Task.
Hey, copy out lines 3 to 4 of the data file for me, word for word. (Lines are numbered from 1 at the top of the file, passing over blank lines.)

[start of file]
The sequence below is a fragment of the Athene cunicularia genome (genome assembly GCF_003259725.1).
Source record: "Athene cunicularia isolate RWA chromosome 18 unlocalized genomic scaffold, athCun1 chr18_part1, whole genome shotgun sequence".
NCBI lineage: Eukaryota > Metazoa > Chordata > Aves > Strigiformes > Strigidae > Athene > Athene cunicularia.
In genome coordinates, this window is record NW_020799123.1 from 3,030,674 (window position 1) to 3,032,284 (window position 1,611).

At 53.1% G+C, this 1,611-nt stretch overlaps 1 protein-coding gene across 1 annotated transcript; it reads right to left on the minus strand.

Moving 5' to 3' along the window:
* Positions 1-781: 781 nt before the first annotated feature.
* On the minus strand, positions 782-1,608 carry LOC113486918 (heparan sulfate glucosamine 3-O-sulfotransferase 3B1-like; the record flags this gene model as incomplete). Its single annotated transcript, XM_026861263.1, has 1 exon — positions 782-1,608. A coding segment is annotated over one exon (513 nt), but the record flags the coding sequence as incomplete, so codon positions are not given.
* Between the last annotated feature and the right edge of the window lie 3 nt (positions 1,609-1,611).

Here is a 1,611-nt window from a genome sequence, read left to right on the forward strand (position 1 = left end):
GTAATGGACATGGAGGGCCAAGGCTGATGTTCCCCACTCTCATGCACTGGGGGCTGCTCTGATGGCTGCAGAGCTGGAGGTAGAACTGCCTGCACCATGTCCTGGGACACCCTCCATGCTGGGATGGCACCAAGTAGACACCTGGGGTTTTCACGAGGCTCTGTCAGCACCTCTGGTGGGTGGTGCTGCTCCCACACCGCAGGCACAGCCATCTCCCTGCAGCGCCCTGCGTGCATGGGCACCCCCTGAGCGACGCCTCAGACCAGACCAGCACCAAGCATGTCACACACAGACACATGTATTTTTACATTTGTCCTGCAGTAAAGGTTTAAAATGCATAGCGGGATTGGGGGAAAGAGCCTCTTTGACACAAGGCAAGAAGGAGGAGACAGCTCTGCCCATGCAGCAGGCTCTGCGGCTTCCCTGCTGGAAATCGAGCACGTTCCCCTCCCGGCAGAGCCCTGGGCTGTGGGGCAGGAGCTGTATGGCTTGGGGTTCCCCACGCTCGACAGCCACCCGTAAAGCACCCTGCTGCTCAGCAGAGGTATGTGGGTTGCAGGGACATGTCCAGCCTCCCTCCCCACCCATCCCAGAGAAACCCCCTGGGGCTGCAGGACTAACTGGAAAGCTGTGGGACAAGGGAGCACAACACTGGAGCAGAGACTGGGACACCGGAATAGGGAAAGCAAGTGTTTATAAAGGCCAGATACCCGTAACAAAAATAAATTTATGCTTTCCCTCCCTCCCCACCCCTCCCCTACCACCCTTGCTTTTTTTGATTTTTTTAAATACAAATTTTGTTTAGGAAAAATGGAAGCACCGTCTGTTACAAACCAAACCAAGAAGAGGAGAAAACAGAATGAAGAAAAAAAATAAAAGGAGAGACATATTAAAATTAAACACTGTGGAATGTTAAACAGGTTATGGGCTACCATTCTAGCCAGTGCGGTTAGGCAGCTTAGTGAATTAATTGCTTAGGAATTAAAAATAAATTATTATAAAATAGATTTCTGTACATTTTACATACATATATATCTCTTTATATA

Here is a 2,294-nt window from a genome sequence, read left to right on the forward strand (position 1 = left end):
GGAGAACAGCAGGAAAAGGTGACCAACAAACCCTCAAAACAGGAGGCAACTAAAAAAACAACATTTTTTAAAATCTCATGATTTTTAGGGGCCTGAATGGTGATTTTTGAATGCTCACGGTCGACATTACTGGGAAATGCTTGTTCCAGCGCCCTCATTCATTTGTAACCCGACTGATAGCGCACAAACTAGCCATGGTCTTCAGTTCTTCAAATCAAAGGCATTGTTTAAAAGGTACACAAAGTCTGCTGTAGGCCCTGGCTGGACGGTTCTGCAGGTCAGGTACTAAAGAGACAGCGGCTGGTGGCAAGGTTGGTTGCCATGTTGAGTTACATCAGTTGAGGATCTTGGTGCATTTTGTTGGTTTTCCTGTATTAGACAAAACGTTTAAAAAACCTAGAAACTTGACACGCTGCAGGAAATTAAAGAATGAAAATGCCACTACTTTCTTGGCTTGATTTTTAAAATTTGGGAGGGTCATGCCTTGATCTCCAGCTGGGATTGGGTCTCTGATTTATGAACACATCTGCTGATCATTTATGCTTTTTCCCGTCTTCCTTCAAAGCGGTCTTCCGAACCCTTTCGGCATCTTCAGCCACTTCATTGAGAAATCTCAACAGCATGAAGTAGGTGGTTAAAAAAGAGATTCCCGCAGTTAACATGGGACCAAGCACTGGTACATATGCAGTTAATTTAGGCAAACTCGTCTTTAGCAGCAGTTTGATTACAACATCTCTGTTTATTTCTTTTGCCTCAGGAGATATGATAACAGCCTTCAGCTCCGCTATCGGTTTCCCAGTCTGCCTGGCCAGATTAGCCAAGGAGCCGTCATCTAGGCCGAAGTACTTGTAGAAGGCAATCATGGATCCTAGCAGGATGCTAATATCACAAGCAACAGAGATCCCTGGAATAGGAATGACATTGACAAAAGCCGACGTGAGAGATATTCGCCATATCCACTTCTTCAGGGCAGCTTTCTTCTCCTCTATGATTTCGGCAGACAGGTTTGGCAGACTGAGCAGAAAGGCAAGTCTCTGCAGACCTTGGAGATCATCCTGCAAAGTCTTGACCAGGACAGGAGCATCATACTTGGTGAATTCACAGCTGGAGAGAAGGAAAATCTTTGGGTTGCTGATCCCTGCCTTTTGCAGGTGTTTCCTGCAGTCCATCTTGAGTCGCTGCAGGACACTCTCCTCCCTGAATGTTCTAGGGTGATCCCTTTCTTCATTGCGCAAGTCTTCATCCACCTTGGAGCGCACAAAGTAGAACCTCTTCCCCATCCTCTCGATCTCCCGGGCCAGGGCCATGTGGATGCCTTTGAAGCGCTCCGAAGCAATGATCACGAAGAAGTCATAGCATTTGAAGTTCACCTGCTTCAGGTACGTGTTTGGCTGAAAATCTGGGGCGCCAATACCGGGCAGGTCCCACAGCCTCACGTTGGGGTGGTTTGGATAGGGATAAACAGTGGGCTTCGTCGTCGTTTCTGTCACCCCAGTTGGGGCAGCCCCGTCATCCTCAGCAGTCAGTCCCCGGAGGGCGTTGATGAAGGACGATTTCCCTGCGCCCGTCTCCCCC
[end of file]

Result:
NCBI lineage: Eukaryota > Metazoa > Chordata > Aves > Strigiformes > Strigidae > Athene > Athene cunicularia.
In genome coordinates, this window is record NW_020799123.1 from 3,030,674 (window position 1) to 3,032,284 (window position 1,611).